US Census

Maps that look at the US Census at the macro-perspective of all counties in the United States.

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US Population by State

One in four Americans resides in California, Texas or Florida.
More then half of all Americans reside in California, Texas, Florida, New York, Pennsylvania, Illinois, Ohio, Georgia and North Carolina.
Two out of three Americans reside in the 14 largest states in America.

Data: 2016 US Census Population Estimates.

Google Maps: 2016 Net Migration

This map shows the net migration in the United States during 2016. This is one component of population change -- birth and death rates are another component. It is an interesting map to look at it as it gives you an idea on where people are choosing to locate to in the United States and where people are moving away from. Generally, people are continuing to move out of the salt belt to places with more sun.

The difference between domestic in-migration to an area and domestic out-migration from the same area during a specified time period. Domestic in- and out-migration consist of moves where both the origin and the destination are within the United States (excluding Puerto Rico). The net domestic migration rate expresses net domestic migration during a specified time period as a proportion of an area's population at the midpoint of the time period. Rates are expressed per 1,000 population.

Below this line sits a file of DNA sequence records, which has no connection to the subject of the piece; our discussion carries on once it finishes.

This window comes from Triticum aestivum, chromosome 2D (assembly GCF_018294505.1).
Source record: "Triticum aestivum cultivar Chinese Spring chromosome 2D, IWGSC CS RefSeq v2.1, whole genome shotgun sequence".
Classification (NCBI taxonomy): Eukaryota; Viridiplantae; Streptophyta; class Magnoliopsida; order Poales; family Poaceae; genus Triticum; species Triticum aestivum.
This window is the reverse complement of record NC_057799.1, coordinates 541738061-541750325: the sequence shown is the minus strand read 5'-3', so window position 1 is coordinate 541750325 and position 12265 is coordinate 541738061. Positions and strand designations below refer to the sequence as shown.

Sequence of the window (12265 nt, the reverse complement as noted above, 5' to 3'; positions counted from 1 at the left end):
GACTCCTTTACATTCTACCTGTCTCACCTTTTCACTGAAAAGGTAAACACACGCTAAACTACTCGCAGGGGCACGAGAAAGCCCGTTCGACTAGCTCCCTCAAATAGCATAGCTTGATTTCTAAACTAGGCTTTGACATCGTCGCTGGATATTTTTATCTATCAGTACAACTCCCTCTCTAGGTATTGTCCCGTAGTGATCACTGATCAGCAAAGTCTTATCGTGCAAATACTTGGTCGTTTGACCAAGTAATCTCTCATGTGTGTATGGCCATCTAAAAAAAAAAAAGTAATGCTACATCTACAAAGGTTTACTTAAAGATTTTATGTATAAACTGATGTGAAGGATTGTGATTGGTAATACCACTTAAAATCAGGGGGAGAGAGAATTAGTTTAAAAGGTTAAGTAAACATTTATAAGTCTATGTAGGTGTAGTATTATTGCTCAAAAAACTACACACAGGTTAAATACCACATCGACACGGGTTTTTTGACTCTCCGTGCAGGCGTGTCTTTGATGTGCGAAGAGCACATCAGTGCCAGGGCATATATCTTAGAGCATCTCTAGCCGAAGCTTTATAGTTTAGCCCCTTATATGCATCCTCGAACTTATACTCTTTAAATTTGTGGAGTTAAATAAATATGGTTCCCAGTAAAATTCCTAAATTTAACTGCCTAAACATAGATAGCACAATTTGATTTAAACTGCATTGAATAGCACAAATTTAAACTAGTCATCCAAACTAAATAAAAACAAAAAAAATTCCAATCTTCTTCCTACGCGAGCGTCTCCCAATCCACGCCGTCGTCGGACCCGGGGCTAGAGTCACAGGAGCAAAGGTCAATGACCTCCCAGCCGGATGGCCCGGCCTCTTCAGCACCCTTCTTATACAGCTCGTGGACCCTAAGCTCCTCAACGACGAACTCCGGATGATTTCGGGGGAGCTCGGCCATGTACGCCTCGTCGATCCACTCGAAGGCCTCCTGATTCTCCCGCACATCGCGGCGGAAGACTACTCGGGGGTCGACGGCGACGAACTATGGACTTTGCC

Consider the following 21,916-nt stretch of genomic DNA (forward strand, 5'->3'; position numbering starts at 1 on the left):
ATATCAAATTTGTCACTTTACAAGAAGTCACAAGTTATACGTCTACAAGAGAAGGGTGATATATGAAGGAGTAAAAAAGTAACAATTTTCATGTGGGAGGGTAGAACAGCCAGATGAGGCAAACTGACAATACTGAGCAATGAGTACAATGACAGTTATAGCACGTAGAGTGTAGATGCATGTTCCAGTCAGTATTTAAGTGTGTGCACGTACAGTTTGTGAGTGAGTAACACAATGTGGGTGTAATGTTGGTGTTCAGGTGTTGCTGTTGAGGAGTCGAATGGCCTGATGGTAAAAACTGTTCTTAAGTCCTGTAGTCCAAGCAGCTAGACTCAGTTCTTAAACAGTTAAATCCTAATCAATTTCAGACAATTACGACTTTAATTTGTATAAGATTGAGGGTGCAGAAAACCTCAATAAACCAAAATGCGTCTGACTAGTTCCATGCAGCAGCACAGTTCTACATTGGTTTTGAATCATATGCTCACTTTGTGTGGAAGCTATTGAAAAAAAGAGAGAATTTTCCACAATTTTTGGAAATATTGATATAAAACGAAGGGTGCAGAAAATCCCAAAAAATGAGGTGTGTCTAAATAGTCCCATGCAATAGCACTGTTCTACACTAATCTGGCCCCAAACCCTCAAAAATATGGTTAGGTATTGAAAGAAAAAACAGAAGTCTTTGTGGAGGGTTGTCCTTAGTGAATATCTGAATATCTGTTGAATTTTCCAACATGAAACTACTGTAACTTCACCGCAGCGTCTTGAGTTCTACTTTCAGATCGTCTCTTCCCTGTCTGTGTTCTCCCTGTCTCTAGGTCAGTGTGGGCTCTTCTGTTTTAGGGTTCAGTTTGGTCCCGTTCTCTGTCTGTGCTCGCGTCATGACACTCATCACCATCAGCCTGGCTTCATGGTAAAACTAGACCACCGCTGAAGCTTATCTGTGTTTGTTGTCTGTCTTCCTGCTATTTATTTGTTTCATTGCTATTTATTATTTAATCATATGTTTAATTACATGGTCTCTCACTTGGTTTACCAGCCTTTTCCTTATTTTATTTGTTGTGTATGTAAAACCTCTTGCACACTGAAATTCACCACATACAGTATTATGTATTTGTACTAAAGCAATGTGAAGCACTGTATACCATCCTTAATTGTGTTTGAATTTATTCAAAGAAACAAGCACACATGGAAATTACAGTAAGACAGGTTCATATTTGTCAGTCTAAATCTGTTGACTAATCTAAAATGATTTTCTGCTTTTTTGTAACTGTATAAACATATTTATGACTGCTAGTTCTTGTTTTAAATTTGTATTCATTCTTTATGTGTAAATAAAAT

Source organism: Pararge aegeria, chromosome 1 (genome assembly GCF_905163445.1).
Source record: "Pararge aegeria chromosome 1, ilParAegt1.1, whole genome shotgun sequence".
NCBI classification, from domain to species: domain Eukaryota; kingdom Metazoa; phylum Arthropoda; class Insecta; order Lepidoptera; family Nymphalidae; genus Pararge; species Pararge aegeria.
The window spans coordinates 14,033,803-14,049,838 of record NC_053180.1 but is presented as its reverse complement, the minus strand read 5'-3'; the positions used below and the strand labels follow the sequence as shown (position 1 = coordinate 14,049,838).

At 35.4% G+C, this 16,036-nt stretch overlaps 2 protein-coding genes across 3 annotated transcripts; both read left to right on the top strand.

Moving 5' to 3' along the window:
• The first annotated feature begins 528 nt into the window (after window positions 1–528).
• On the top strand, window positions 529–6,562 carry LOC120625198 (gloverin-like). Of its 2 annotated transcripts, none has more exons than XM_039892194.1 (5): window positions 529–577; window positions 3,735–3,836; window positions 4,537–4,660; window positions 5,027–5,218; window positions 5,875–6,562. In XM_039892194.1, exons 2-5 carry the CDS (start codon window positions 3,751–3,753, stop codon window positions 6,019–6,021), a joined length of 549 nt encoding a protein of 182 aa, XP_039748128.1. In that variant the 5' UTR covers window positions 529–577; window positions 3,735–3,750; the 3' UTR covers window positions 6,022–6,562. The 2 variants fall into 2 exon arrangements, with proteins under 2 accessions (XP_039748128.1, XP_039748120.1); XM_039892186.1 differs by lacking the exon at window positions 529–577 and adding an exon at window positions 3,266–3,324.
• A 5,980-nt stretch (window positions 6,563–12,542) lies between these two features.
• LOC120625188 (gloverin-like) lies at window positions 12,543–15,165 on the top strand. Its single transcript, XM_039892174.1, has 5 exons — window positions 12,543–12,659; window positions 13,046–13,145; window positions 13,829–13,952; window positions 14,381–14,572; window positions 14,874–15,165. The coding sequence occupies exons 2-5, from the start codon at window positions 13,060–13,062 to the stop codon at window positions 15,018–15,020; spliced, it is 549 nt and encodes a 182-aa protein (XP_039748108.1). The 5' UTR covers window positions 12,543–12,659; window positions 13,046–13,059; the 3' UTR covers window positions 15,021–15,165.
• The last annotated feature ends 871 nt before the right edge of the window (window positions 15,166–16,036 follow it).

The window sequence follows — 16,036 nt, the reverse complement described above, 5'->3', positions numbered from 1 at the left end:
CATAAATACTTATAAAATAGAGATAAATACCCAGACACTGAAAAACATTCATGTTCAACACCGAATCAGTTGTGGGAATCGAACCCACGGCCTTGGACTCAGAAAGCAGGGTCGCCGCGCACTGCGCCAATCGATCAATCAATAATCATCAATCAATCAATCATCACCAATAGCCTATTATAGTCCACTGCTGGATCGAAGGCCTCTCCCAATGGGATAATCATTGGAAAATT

Data Source: County and Metro Area Population Estimates.

For Some Arab Americans, Checking A Census Box Is Complicated

Between 1880 and 1930, Congress and statisticians tried to create standards to mandate that census information couldn't be used for "taxation, regulation or investigation" or to "harm" a people or organizations, as explained by Margo Anderson, a history professor at the University of Wisconsin, Milwaukee, in a related paper.

Circumventing those standards, the U.S. government used census data to locate and deliver more than 100,000 Japanese Americans to incarceration camps. This happened, Anderson pointed out, before the United States was an "equal opportunity, affirmative action, civil rights society" and when Japanese immigrants were considered "aliens ineligible for citizenship." She pointed out in a conversation with NPR that at the time, "nobody disputed the legal foundation for incarcerating" the so-called aliens.

In the case of Japanese Americans, the question was not "who was Japanese, but where did Japanese mainly live," said Kenneth Prewitt, a former director of the U.S. Census Bureau who is now a professor at Columbia University. "Yes, census data can be inappropriately used to target for attention particular neighborhoods where persons of MENA ancestry are concentrated," Prewitt said. But, he said, doing so would not be any more illegal than targeting "places where elderly people live, to know where to send rescue vehicles in case of flooding or power outings or where veterans live in order to place VA hospitals nearby. So the issue is not who clusters where but for what purposes is that information used."